“Girls?” Sister Elizabeth called. “You must stay very close. The Mass will be held in the mess, where the boys eat their meals. All the Sisters will be busy ushering, singing and helping with the service. You will seat near me so I can keep an eye on you. Do you understand?”

“Yes Sister,” I said.

“Yes Sister,” Wairimu added.

“Good.” Sister Elizabeth looked pleased. “Remember to smile please. These boys have been through a lot and most of them have lost their parents. We will dedicate them to God and pray that they become the future leaders of this great country.”

I wanted to remind Sister Elizabeth that our brother was here, but I didn’t. Something I couldn’t explain made me stop. Our brother had always told us what to do after the death of our father. And now being here at the orphanage, it was as though I could feel his presence, and it gave me peace.

 

Nderitu sat inside the mess very tense as the Sisters filed in led by a Father and an altar boy. The Father wore a purple robe while the Sisters were dressed in white. It wasn’t why Nderitu was tense though. The reason was the two girls sitting in the front row of the hall. His two sisters, Wairimu and Wangechi.

He had seen them walk in before the Sisters and had wanted to run over and hug them. But he hadn’t because Mr. Christopher had appeared behind the Sisters. It had been months since he had last seen his sisters and it felt surreal at the moment. The last time he had seen them had been with Mrs. Susan and he had not known where they had been taken. It made sense now to see them amongst the Sisters.

The room was packed with all fifty boys and somehow they had managed to stay quiet. Maybe it had something to do with the Sisters or the frequent glances the director cast in the boys’ direction. The front of the mess had been set up with long tables covered with white pristine clothes to act as an altar. Mass started with prayers led by the Father. The Sisters responded and a few boys who had been brought up Catholic helped with the responses. There was music and dancing in moderation. The mood lightened and the boys seemed to enjoy themselves.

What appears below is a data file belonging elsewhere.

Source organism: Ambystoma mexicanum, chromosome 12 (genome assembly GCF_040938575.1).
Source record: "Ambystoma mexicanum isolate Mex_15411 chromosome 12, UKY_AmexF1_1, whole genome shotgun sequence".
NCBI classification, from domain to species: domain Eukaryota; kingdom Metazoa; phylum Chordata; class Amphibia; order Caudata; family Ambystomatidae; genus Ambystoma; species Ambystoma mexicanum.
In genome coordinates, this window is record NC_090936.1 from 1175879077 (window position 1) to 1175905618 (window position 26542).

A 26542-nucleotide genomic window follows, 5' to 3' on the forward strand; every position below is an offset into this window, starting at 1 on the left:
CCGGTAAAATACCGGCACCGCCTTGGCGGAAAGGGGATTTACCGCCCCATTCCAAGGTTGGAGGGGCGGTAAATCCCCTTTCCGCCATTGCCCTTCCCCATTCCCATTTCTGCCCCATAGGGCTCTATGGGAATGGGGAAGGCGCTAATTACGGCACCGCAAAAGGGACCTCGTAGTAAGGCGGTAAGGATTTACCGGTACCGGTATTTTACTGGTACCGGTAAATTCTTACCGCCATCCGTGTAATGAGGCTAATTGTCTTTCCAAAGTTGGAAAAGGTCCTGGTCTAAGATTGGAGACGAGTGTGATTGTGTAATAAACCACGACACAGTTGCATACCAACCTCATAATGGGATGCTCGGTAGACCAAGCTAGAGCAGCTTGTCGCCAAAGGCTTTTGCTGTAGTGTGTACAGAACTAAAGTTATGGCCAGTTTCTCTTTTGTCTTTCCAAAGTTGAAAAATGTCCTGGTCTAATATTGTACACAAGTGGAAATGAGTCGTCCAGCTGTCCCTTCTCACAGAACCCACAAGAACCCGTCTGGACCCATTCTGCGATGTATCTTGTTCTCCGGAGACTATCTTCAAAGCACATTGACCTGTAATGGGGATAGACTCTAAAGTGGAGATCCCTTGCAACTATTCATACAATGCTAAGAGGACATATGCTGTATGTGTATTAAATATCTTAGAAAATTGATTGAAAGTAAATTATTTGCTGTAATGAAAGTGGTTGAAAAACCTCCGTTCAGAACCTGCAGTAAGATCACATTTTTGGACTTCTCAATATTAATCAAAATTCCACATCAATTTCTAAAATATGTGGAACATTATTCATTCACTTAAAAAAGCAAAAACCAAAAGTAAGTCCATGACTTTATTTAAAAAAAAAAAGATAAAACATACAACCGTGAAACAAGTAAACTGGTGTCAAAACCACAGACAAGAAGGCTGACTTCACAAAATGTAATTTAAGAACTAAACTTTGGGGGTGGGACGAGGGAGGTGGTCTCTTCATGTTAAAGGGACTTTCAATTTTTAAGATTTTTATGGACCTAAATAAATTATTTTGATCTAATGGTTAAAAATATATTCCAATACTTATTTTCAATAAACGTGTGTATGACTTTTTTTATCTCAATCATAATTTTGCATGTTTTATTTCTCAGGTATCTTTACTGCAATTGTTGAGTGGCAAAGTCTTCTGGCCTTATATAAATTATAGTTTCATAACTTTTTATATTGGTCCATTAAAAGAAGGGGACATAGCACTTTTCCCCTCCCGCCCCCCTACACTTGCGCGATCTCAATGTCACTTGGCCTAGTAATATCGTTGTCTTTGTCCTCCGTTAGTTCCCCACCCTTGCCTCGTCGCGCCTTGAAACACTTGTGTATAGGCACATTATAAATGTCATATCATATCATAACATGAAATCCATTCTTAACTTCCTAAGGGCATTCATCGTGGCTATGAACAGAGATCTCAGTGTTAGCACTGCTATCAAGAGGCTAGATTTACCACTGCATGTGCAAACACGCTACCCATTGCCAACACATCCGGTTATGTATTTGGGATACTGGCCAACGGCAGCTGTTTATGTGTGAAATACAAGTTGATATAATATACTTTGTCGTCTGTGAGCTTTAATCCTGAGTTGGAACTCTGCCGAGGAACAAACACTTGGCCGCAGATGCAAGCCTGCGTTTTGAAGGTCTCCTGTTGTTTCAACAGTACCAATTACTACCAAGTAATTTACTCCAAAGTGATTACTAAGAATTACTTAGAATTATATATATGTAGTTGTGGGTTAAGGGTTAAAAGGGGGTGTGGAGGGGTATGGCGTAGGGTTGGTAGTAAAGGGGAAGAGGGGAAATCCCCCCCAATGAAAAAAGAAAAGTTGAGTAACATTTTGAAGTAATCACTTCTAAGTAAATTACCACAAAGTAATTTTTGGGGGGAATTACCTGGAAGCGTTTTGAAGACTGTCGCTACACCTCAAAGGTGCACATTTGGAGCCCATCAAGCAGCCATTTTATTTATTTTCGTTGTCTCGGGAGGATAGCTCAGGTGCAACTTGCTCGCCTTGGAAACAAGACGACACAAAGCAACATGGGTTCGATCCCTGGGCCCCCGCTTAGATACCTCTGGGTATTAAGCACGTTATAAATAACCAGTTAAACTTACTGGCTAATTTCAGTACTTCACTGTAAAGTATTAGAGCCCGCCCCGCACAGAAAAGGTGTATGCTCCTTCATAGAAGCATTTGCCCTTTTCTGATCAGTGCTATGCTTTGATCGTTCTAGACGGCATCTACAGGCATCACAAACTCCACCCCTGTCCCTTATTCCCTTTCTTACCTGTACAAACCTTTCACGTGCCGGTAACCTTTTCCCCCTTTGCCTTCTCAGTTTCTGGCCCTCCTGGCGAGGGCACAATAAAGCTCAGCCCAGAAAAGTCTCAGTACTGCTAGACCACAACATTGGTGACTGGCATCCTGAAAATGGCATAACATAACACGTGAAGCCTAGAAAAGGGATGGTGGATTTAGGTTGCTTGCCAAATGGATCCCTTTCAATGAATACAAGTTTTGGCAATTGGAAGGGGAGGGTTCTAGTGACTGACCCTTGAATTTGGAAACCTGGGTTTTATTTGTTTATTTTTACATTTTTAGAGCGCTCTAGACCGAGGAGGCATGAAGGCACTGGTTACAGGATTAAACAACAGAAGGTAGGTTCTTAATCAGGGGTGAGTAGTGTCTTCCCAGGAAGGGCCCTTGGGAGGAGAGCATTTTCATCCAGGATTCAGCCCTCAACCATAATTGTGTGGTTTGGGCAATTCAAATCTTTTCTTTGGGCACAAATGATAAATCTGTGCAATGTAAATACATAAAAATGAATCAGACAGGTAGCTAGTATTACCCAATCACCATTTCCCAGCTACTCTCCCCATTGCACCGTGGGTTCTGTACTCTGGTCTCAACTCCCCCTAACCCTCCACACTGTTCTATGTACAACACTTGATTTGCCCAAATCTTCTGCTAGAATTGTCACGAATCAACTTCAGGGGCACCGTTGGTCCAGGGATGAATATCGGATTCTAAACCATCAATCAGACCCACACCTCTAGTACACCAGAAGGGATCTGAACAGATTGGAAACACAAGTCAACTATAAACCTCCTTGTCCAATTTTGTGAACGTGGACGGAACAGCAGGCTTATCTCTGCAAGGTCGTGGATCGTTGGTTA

“Brethren,” the Father said, clasping his hands in front of his chest. “Let us acknowledge our sins, and so prepare ourselves to celebrate the sacred mysteries.”

A brief pause for silence followed before the congregation started reciting together.

“I confess to the Almighty God

And to you, my brothers and sisters

That I have greatly sinned,

In my thoughts and in my words,

in what I have done and in what I have failed to do.”

And striking their breast.

“Through my fault, through my fault,

Through my most grievous fault;

Therefore I ask blessed Mary ever-Virgin,

All the Angels and Saints,

And you my brothers and sisters,

To pray for me to the Lord our God.”

 

The Father made a sad face. “May almighty God have mercy on us, forgive us our sins, and bring us to everlasting life.”

“Amen.”